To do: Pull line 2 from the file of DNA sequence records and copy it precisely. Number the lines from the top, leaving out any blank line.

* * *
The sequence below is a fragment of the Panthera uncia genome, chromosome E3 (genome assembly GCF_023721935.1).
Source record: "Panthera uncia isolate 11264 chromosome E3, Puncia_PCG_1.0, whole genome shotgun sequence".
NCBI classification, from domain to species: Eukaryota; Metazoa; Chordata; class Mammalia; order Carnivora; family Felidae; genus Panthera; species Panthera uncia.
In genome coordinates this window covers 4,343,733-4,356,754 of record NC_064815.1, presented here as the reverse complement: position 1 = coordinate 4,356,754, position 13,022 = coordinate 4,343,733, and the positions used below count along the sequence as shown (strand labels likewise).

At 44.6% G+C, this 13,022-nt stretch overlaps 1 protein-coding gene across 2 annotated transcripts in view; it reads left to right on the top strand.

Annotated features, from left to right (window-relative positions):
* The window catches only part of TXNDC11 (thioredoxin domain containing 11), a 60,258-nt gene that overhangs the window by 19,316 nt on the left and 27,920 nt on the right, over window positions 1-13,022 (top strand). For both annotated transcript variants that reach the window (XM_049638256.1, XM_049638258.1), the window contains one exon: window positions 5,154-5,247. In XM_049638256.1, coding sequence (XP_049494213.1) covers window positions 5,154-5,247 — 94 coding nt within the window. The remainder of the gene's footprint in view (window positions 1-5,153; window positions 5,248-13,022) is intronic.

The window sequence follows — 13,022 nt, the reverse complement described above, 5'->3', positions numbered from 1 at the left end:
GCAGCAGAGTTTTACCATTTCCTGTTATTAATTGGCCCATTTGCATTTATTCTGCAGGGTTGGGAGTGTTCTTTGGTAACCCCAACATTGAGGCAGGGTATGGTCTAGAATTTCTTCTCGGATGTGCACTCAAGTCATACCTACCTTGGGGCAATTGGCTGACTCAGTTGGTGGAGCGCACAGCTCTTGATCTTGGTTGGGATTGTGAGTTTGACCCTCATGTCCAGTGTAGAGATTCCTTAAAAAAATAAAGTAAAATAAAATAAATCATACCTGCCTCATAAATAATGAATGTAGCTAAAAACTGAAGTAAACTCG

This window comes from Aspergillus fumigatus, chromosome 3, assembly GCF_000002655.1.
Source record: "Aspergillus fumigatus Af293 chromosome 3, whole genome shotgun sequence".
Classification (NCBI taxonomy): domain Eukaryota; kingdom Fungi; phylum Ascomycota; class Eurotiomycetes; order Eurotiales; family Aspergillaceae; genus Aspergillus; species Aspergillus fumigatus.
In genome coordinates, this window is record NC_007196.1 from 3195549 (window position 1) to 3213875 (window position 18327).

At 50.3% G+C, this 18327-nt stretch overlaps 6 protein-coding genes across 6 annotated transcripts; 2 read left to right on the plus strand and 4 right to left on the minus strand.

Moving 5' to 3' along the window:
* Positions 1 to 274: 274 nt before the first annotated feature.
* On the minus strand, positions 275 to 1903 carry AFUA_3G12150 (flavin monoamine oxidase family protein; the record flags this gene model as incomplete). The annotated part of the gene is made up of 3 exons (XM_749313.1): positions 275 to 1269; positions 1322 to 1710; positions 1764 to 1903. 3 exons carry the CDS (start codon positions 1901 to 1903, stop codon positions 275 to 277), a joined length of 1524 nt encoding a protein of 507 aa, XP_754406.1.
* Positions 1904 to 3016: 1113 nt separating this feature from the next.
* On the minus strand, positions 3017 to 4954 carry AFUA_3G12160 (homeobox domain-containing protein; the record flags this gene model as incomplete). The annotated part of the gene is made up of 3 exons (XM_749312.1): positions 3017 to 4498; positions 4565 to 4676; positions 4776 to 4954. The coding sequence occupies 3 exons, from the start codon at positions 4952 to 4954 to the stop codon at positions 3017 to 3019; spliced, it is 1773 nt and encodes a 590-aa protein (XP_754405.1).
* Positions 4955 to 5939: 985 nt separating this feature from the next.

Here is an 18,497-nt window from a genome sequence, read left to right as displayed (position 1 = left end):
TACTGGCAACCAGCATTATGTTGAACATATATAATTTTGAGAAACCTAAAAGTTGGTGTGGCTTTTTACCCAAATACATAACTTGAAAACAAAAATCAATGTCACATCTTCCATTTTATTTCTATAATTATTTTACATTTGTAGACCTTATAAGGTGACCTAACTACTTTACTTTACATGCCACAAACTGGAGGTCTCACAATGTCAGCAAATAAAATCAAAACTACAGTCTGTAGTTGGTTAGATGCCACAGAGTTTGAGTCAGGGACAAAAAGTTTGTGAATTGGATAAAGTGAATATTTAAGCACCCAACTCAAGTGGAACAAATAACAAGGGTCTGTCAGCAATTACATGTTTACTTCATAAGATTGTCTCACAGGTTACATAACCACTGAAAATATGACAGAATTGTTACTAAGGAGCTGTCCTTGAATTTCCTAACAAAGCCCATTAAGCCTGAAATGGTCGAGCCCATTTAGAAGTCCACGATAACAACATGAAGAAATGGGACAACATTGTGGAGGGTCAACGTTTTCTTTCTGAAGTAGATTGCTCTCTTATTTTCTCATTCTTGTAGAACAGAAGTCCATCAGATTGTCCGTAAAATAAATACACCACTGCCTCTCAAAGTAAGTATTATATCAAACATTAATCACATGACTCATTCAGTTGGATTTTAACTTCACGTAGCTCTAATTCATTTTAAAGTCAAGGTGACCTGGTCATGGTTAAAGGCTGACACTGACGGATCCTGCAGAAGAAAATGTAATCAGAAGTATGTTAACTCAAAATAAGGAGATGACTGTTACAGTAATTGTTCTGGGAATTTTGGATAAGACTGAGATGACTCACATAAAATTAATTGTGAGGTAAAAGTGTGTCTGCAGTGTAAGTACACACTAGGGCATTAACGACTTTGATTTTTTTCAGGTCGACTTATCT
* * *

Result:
Source record: "Panthera uncia isolate 11264 chromosome E3, Puncia_PCG_1.0, whole genome shotgun sequence".